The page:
3. A task has a title, but I want another field where I can add more description of the task. For example, some times, I want to add add links to screenshots, or blog posts with discussions, etc.
  4. Tasks need more statuses, like “in progress” and “will not do this”. Right now, as far as I can tell, a task is either not finished or finished or deleted. I need more statuses!
  5. There’s not an easy way to put tasks in order relative to each other. It is possible to set priority levels on tasks, but if three tasks are all at the same priority level, it isn’t easy to put them in a particular order.
  6. This is kind of complex, and expects a lot from a single application, but there a lot of times that I want to store stuff related to a project that aren’t to-do entries. For example, say I have a conversation with a client. We probably talked about a bunch of things:
    • near-term to-do items
    • stuff that would be nice, but not immediately planned
    • background information about the project

    The last point doesn’t fit that well into the todoist model!

  7. You can’t (as far as I can tell) upload attachments to tasks. Update! You can, but you have to add them as comments!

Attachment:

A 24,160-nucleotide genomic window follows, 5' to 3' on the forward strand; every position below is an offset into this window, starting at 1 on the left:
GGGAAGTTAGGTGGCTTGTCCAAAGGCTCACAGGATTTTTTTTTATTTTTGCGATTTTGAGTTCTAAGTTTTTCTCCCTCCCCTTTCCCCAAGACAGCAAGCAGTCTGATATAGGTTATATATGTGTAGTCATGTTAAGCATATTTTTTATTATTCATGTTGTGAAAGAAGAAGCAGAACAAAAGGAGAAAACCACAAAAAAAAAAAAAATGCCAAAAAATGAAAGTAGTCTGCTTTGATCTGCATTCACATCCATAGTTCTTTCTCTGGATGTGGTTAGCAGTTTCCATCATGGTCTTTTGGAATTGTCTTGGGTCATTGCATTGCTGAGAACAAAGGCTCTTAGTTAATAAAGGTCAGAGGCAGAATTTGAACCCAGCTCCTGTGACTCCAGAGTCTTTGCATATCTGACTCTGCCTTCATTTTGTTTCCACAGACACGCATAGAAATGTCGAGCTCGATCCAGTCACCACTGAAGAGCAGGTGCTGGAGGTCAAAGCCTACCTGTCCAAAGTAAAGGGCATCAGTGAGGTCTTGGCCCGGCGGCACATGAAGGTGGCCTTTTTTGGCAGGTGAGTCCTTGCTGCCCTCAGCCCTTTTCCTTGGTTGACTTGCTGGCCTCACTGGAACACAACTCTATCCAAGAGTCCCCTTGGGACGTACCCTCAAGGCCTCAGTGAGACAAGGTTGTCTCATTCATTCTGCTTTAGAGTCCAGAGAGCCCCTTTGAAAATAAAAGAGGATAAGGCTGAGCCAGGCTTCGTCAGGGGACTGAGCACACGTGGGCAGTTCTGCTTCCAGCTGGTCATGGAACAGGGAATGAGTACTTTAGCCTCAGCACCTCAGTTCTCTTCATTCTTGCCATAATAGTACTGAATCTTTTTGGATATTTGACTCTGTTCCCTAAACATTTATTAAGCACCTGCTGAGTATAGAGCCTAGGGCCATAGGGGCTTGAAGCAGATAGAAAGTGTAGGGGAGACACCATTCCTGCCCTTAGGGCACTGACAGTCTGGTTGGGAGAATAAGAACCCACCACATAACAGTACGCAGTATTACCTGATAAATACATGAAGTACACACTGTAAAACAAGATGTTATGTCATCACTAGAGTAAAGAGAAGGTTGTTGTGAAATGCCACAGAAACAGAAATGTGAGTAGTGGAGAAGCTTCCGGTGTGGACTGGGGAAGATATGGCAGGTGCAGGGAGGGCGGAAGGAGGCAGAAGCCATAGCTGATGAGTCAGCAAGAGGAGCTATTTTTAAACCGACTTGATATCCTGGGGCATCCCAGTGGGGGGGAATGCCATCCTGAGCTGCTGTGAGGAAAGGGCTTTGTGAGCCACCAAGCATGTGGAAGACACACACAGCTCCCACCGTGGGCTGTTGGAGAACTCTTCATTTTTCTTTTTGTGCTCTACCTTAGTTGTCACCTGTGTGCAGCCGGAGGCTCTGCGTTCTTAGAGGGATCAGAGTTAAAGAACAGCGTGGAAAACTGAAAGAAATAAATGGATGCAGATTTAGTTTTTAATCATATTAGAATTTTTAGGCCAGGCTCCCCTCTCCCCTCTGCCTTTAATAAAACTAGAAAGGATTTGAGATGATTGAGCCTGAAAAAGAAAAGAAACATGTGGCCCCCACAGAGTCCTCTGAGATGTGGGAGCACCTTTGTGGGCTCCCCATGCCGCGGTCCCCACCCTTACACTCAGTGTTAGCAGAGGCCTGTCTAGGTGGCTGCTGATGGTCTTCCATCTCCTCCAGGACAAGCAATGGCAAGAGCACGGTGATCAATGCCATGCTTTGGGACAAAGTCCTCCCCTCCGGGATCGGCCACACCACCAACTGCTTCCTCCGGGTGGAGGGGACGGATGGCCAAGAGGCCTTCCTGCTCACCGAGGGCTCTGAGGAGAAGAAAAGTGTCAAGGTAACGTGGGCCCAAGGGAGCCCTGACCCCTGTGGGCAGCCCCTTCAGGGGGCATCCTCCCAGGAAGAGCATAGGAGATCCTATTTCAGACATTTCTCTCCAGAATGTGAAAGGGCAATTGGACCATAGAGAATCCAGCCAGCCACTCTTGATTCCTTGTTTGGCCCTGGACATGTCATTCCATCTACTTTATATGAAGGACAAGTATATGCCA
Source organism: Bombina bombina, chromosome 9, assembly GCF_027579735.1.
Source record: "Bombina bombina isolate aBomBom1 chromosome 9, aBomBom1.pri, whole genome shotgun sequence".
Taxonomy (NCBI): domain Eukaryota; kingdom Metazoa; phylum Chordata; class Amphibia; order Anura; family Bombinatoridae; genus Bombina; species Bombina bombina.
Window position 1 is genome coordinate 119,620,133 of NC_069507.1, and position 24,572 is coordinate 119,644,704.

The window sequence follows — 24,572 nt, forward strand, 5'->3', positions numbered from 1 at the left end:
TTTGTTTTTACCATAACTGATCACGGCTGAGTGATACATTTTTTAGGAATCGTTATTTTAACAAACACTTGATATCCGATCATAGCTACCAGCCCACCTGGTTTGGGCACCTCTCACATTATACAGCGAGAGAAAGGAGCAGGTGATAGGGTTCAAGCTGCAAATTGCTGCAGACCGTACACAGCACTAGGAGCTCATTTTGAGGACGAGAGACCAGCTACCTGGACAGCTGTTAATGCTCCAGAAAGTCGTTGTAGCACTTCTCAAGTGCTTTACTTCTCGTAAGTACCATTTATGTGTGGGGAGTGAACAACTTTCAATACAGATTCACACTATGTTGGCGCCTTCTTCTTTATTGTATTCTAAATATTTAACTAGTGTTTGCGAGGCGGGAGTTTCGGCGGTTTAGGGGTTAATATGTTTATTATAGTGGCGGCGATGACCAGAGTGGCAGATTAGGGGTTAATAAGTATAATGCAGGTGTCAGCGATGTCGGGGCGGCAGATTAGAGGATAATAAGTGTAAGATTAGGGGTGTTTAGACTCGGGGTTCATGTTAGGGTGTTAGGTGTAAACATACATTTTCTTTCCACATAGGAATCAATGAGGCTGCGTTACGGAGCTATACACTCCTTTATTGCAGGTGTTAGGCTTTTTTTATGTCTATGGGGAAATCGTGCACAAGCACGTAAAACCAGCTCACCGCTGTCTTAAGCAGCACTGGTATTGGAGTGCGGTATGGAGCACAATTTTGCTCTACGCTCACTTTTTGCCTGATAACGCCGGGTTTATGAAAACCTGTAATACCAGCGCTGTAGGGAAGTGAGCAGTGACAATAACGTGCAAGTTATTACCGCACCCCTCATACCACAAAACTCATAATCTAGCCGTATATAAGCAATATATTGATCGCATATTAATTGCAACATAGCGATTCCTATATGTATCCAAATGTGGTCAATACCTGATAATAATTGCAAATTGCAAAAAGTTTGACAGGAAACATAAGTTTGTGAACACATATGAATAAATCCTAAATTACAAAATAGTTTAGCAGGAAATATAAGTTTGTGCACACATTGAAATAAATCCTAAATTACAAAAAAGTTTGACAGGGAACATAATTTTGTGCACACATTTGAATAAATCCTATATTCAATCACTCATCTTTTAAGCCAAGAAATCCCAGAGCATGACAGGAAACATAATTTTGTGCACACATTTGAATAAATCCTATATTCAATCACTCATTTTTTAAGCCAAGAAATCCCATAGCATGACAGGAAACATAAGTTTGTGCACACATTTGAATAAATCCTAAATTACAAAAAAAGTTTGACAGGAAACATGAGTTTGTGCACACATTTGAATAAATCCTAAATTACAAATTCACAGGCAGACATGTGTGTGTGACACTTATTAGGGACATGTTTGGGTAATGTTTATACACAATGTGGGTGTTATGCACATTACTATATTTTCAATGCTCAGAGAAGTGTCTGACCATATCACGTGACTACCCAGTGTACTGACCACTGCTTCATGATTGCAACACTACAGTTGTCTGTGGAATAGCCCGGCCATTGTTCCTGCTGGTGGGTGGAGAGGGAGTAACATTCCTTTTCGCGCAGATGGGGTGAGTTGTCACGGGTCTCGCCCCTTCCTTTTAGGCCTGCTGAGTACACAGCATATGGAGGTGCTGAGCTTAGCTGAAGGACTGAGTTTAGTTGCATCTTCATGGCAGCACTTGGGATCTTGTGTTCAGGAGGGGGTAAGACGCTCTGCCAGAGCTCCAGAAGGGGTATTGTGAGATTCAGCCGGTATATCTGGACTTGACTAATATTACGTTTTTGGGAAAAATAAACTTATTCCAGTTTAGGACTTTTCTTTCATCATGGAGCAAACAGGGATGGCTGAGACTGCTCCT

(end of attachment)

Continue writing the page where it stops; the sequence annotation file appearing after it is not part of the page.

8. There’s a developer API, but not an official CLI program. Instead, there’s a bunch of half-finished CLI programs on github.

Book report: Winter’s Gambit by Dana McSwain

This is the book that I’m reviewing:

That link has my referral code in it, so I’ll get a few pennies if you buy it after clicking that link.
And you really should buy it, because Dana McSwain is brilliant.

Summary

I’ve read a bunch of Dana McSwain’s stuff over the last few years. Generally speaking, I go through her stuff in the same way as I go through a big tube of Sour Cream and Onion Pringles. There’s no stopping until it’s all gone and then I feel bad. But in this case, it’s because I envy how she writes such clever twisty plotlines and beautiful characters, rather than because of carbohydrate poisoning.

You know how hard it is to find an album where every song is really good? Even your favorite bands rarely crank out albums like that. This books is like those cherished albums.

The Alex and Frank Mythos

This is the fourth book Dana McSwain has published about characters named Alex and Frank and all four books vaguely exist in the same cosmos (kinda / sorta, anyway). Alex, Frank, Alexei, the pizza story, and many other things, places, and people are recurring icons in her books.